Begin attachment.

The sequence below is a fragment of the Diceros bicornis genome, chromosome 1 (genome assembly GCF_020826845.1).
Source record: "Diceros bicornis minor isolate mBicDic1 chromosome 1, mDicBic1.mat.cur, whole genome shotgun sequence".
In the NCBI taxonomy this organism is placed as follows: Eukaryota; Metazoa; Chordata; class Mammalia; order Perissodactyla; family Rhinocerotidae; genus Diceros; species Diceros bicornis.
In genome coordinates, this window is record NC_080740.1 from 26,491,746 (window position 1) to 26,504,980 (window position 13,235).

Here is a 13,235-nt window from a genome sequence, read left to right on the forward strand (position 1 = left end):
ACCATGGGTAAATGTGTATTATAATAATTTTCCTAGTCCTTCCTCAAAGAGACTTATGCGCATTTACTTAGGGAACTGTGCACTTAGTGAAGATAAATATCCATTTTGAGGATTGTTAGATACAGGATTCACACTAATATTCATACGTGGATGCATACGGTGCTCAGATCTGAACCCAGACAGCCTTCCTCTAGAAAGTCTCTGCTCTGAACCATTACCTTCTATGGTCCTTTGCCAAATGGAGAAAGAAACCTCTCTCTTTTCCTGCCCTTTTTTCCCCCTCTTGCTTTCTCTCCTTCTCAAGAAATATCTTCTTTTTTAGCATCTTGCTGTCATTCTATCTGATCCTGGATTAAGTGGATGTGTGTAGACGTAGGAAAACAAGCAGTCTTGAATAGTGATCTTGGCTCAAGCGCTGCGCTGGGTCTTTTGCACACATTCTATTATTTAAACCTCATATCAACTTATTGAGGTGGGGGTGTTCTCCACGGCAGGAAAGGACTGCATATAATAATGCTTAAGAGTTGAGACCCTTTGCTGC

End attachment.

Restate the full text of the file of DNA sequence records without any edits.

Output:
The sequence below is a fragment of the Diceros bicornis genome, chromosome 1 (genome assembly GCF_020826845.1).
Source record: "Diceros bicornis minor isolate mBicDic1 chromosome 1, mDicBic1.mat.cur, whole genome shotgun sequence".
In the NCBI taxonomy this organism is placed as follows: Eukaryota; Metazoa; Chordata; class Mammalia; order Perissodactyla; family Rhinocerotidae; genus Diceros; species Diceros bicornis.
In genome coordinates, this window is record NC_080740.1 from 26,491,746 (window position 1) to 26,504,980 (window position 13,235).

Here is a 13,235-nt window from a genome sequence, read left to right on the forward strand (position 1 = left end):
ACCATGGGTAAATGTGTATTATAATAATTTTCCTAGTCCTTCCTCAAAGAGACTTATGCGCATTTACTTAGGGAACTGTGCACTTAGTGAAGATAAATATCCATTTTGAGGATTGTTAGATACAGGATTCACACTAATATTCATACGTGGATGCATACGGTGCTCAGATCTGAACCCAGACAGCCTTCCTCTAGAAAGTCTCTGCTCTGAACCATTACCTTCTATGGTCCTTTGCCAAATGGAGAAAGAAACCTCTCTCTTTTCCTGCCCTTTTTTCCCCCTCTTGCTTTCTCTCCTTCTCAAGAAATATCTTCTTTTTTAGCATCTTGCTGTCATTCTATCTGATCCTGGATTAAGTGGATGTGTGTAGACGTAGGAAAACAAGCAGTCTTGAATAGTGATCTTGGCTCAAGCGCTGCGCTGGGTCTTTTGCACACATTCTATTATTTAAACCTCATATCAACTTATTGAGGTGGGGGTGTTCTCCACGGCAGGAAAGGACTGCATATAATAATGCTTAAGAGTTGAGACCCTTTGCTGC